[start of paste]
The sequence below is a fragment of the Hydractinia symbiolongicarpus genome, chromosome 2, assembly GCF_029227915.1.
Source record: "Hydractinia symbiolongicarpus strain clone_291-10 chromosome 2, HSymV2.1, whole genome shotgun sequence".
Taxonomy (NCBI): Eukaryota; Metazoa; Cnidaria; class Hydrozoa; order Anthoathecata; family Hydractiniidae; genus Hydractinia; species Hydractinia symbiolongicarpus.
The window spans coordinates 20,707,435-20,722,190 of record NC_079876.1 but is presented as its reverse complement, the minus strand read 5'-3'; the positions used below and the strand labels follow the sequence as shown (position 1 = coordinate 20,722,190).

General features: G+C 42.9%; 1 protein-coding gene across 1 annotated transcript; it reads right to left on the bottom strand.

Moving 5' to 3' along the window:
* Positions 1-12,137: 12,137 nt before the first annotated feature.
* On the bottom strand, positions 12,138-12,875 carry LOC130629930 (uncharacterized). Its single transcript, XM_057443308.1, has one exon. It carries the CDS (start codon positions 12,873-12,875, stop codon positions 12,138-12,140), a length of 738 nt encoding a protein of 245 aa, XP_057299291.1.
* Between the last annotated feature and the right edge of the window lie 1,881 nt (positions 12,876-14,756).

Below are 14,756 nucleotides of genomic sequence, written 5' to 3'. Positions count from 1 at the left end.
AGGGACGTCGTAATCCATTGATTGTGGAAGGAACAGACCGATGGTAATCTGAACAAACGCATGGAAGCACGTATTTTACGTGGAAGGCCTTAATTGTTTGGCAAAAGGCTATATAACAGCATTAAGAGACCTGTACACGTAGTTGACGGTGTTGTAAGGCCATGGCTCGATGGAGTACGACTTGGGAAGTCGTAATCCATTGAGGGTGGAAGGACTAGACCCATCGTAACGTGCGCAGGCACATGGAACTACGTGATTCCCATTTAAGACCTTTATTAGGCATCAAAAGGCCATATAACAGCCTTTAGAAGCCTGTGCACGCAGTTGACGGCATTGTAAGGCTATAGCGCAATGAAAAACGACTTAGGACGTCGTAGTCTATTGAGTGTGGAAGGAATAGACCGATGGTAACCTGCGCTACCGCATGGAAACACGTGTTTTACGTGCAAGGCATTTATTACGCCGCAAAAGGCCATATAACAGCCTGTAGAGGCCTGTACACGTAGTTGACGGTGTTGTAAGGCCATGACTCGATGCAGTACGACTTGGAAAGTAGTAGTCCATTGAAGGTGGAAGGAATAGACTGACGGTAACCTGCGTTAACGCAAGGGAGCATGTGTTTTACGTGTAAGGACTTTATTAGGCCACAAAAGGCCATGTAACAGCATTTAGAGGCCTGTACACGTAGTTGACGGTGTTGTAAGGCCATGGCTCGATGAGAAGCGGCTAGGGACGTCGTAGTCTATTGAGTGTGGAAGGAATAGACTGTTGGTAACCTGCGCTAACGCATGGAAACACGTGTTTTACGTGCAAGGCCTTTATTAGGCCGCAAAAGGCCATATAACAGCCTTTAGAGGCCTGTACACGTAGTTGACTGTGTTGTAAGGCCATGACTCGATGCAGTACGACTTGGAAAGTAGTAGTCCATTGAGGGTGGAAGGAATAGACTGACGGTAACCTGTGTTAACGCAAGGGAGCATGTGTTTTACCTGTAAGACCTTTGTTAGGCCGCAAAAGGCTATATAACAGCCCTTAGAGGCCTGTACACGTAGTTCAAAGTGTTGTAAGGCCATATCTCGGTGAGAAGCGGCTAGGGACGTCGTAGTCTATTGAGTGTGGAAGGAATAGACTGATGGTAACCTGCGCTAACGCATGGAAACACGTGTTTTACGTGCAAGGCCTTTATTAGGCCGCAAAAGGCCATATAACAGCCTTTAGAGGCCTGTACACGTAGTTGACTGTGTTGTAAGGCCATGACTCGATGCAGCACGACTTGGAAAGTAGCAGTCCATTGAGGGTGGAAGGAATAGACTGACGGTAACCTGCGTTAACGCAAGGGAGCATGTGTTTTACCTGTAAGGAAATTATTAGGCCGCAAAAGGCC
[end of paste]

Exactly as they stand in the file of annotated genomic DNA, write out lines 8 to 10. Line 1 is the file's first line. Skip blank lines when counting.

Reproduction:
* On the bottom strand, positions 12,138-12,875 carry LOC130629930 (uncharacterized). Its single transcript, XM_057443308.1, has one exon. It carries the CDS (start codon positions 12,873-12,875, stop codon positions 12,138-12,140), a length of 738 nt encoding a protein of 245 aa, XP_057299291.1.
* Between the last annotated feature and the right edge of the window lie 1,881 nt (positions 12,876-14,756).

Below are 14,756 nucleotides of genomic sequence, written 5' to 3'. Positions count from 1 at the left end.